We also conduct regular seminars to generate community awareness. Some are listed below:
Thangam Hospital conducts regular Medical Camps in and around Palakkad particularly around its most remote and rural borders, where education and dissemination of information, along with poverty, malnourishment and inequity remain a significant challenge.
In an attempt to create general awareness about wellness, hygiene and healthcare, qualified doctors and nurses reach out to people, many of whom have never even encountered a healthcare specialist before, and volunteer their time, advice and services. Mild disorders are diagnosed, free samples of prescription medicine are distributed to the needy, and those with serious disorders are referred for further treatment. These camps also help us evaluate the general health status of specific demographics - data that is often invaluable, when networking to garner support for healthcare initiatives with a social commitment.
In order to create an equitable and just society – one with avenues for asset building, enhancement in quality of life, and wealth creation through provision of sustainable energy to the under-served, look towards the sun. For when the future becomes solar, the sky will be the limit.
At its simplest, solar energy ensures a reliable, affordable and ever-renewable source of energy that can be harnessed in multiple ways while simultaneously preserving precious, fast depleting fossil fuels that are not just increasingly scarce and ill-affordable to the majority, but also a major cause for pollution and global warming.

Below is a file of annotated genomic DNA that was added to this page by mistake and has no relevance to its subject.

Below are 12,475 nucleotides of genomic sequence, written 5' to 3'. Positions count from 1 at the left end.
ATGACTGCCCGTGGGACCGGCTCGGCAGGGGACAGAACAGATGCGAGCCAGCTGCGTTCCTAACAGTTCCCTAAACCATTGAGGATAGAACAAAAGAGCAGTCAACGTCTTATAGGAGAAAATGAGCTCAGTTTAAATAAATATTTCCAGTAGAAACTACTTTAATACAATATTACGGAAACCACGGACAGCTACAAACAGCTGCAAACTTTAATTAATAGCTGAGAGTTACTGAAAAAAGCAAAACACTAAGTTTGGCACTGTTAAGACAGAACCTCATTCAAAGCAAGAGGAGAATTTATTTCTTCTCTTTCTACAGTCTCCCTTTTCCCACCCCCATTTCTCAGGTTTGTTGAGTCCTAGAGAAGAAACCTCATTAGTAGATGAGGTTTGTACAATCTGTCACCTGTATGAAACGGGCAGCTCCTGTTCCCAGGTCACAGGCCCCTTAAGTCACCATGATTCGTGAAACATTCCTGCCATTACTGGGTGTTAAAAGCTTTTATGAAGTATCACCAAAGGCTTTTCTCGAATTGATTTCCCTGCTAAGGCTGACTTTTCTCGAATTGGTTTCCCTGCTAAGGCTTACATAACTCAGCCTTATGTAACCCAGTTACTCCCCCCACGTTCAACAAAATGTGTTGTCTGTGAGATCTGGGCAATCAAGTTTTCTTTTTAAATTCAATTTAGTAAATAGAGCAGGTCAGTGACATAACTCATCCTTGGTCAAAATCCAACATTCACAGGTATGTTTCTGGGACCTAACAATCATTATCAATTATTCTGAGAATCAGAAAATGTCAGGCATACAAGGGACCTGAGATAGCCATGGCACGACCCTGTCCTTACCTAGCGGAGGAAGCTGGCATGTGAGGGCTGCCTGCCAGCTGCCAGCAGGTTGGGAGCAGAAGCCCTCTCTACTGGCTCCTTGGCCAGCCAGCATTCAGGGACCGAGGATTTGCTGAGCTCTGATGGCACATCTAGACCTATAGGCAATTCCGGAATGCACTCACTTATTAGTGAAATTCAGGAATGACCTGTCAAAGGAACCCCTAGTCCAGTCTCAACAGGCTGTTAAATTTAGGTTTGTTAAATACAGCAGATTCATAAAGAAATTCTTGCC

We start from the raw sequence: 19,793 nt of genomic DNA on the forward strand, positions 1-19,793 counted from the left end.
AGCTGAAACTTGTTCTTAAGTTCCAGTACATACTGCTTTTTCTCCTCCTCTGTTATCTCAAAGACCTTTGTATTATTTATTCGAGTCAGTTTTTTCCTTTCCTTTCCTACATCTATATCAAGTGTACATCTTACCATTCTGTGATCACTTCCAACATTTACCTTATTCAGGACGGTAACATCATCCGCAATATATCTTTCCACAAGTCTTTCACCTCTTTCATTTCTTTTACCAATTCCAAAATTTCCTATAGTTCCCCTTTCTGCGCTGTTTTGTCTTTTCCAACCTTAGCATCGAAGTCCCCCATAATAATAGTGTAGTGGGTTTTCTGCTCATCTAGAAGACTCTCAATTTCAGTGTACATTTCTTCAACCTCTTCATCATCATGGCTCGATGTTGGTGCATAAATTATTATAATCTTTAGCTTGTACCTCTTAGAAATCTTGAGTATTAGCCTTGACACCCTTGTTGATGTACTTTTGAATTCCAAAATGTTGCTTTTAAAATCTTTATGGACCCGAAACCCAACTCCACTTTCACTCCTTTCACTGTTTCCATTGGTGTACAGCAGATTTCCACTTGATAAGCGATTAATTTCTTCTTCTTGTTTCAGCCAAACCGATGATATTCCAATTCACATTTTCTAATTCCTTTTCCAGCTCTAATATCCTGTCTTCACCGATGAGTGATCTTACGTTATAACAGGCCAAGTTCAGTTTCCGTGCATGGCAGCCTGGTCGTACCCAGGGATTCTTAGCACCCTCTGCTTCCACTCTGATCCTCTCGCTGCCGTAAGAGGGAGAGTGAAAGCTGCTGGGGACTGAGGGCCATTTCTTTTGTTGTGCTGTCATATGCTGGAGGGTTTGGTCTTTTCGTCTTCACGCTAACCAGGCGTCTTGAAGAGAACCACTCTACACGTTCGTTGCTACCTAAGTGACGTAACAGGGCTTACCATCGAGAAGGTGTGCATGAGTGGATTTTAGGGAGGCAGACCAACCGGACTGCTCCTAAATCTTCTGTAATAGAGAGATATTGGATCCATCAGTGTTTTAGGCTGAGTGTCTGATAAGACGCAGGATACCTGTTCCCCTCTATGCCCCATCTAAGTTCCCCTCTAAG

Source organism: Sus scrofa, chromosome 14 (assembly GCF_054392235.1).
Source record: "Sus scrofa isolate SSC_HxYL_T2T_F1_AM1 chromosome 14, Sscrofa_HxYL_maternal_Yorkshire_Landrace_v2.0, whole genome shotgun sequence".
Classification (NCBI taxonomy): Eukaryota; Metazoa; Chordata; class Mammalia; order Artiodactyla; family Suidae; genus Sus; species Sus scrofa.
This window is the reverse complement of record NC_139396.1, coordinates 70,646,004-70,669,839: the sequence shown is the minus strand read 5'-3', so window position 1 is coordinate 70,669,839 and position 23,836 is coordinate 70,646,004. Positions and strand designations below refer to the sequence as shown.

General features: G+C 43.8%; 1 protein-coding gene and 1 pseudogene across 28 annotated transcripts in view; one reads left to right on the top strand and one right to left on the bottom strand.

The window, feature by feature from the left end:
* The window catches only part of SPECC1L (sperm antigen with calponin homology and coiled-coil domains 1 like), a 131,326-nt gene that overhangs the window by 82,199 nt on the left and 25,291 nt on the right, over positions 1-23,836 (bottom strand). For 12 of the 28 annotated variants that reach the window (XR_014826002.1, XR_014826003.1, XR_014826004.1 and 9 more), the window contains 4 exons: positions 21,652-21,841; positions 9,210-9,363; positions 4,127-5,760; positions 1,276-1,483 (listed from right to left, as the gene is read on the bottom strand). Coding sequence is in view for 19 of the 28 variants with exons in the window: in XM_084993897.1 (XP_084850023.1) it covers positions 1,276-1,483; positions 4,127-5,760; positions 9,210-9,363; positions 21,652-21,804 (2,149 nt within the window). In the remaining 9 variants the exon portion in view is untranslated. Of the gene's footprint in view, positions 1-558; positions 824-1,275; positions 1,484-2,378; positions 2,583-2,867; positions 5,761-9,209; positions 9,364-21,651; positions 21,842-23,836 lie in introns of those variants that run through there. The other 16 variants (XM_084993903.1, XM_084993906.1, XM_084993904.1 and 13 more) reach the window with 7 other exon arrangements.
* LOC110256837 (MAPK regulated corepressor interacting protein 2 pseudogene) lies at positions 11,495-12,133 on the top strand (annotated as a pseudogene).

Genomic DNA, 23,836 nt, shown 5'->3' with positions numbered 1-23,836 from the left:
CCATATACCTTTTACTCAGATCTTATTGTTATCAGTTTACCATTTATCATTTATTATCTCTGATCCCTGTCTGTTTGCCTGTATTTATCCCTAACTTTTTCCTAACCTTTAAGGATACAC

For several years now, Thangam has been a green hospital, generating its own solar power, leading to significant reductions in our total consumption of electricity.
With the rate of water-use growing at more than twice the rate of population increase in the last century, water scarcity already affects every continent and an increasing number of regions are chronically short of water. Wastage, pollution and unsustainable management of freshwater sources means that despite there being enough water on the planet to comfortably sustain us all, over a billion people in the developing world do not have access to it. On the one hand time and human potential is wasted attempting to source potable water, and on the other we lose millions of lives every year to drought or water-borne diseases.
In the face of ever increasing demands on limited water supply, and skyrocketing costs and efforts to build or maintain access to hygienic water sources, the issue of conserving water, minimizing all kinds of wastage, recycling it wherever possible and re-using it as best as possible becomes a social, political and ethical responsibility that starts at an individual level.
In an effort to contribute to what is fast becoming a global crisis, treating and recycling water so that it may be used repeatedly, and in various ways, is something that we take very seriously at Thangam. An in-house Sewage Treatment Plant works round the clock to collect used and waste water from various parts of the hospital for treatment, and the treated water is in turn, used to maintain our gardens and vast estate. This same water also aids in the tree plantation drives that we undertake on campus every year, so that both the hospital grounds as well as its immediate surroundings, remain lush and green.
By the end of 2014, we intend to have also perfected the internal infrastructure required to harvest and store rain-water every monsoon, which may then be salvaged through recycling.